How Mormon plans for a new city could transform central Florida

The Guardian posts the first half of a two-part series exploring Mormon city planning and the Church’s vast investments in land and real estate in the U.S. and across the world. The first installment looks at the Church’s plan to convert its 290,000-acre Deseret cattle and citrus ranch in Florida into a new urban development that could be home to as many as 500,000 people by 2080.

Claire Provost:

Everything about the Deseret cattle and citrus ranch, in central Florida, is massive. The property itself occupies 290,000 acres of land – more than nine times the size of San Francisco and almost 20 times the size of Manhattan. It is one of the largest ranches in the country, held by the one of the biggest landowners in the state: the Mormon church.

On an overcast weekday afternoon, Mormon missionaries give tours of the vast estate. Fields, orange trees and grazing animals stretch as far as the eye can see. While central Florida may be best known for Disney World, the ranch – roughly an hour’s drive away – is nearly 10 times bigger. It is home to a jaw-dropping 40,000 cows and has grown oranges for millions of glasses of juice.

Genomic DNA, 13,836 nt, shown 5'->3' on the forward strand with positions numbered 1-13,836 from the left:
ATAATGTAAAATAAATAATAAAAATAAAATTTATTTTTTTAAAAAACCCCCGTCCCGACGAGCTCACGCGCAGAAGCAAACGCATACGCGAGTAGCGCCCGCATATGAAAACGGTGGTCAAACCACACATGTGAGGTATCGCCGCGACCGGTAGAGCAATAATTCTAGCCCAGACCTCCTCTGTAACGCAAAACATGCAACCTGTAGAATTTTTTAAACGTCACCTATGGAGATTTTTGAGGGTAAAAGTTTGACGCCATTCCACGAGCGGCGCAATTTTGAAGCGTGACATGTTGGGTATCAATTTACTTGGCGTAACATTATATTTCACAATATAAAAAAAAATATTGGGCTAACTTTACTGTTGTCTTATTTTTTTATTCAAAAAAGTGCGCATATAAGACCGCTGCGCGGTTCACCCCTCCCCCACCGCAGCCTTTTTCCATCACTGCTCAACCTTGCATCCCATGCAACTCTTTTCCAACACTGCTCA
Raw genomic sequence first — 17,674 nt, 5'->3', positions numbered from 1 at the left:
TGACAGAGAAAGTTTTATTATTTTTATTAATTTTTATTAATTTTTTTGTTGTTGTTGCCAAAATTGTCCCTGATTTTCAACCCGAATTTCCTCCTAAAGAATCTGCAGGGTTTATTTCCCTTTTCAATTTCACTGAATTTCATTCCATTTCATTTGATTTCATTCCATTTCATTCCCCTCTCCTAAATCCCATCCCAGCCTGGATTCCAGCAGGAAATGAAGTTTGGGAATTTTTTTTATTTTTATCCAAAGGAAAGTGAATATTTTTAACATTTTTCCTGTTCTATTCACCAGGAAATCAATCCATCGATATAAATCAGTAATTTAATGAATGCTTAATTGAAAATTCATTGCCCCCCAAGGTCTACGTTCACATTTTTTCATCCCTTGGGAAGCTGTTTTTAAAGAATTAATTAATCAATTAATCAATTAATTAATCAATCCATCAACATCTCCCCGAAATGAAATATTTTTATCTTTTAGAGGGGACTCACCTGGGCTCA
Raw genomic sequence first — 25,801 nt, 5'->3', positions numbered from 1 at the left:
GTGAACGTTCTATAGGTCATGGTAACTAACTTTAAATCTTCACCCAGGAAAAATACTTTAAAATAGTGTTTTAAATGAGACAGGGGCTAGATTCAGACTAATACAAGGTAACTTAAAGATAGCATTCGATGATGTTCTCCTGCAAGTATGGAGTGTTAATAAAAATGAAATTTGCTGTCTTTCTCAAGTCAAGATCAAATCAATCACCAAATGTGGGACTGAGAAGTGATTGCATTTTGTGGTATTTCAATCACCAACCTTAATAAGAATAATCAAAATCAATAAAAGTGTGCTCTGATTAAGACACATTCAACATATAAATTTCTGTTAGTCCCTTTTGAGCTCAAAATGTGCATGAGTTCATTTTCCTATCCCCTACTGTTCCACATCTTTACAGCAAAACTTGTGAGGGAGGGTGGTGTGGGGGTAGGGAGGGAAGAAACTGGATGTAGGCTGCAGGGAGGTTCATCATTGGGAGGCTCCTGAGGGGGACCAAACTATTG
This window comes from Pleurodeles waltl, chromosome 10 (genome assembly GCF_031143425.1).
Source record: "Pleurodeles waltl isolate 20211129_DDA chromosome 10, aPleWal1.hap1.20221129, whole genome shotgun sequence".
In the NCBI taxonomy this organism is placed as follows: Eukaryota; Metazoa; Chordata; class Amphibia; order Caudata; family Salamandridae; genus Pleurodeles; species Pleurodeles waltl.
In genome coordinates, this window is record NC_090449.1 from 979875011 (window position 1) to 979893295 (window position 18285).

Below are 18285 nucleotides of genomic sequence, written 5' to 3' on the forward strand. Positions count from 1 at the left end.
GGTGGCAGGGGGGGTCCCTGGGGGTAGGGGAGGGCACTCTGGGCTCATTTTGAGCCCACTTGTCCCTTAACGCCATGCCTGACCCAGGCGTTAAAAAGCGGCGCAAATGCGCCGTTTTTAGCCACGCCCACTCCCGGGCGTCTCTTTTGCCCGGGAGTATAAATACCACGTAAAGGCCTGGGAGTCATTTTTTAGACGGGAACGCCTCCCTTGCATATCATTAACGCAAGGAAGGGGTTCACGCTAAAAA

Now there are ambitious, far-reaching plans to transform much of this land into an entirely new “city”, home to as many as 500,000 people by 2080. Deseret has said that while nothing will be built here for decades, its plans are necessary because urban growth in the area is inevitable and the alternative is “piecemeal development”. A slide from a 2014 presentation explains: “We think in terms of generations.”

Deseret’s plans, which were given the green light by local county commissioners in 2015, are thought to be the largest-ever proposed in the state and have attracted high-profile attention. Critics have accused the plans of putting already stressed natural habitats and critical resources, such as water, in further jeopardy.

“This is not a typical housing development. It is an entire region of the state of Florida – and it is the last remaining wilderness,” said Karina Veaudry, a landscape architect in Orlando and member of the Florida Native Plant Society. It is, she stressed, a plan on an unprecedented scale: “This project impacts the entire state, ecologically.”

For years, environmental groups protested that it was too risky to build so much on such ecologically important land – particularly in one of the few areas of Florida that hasn’t already been consumed by sprawling developments. “We fought it and fought it and fought it,” said Veaudry, who described it as nothing less than a “David and Goliath” struggle.

Except this time, Goliath was part of the property empire of the Mormon church.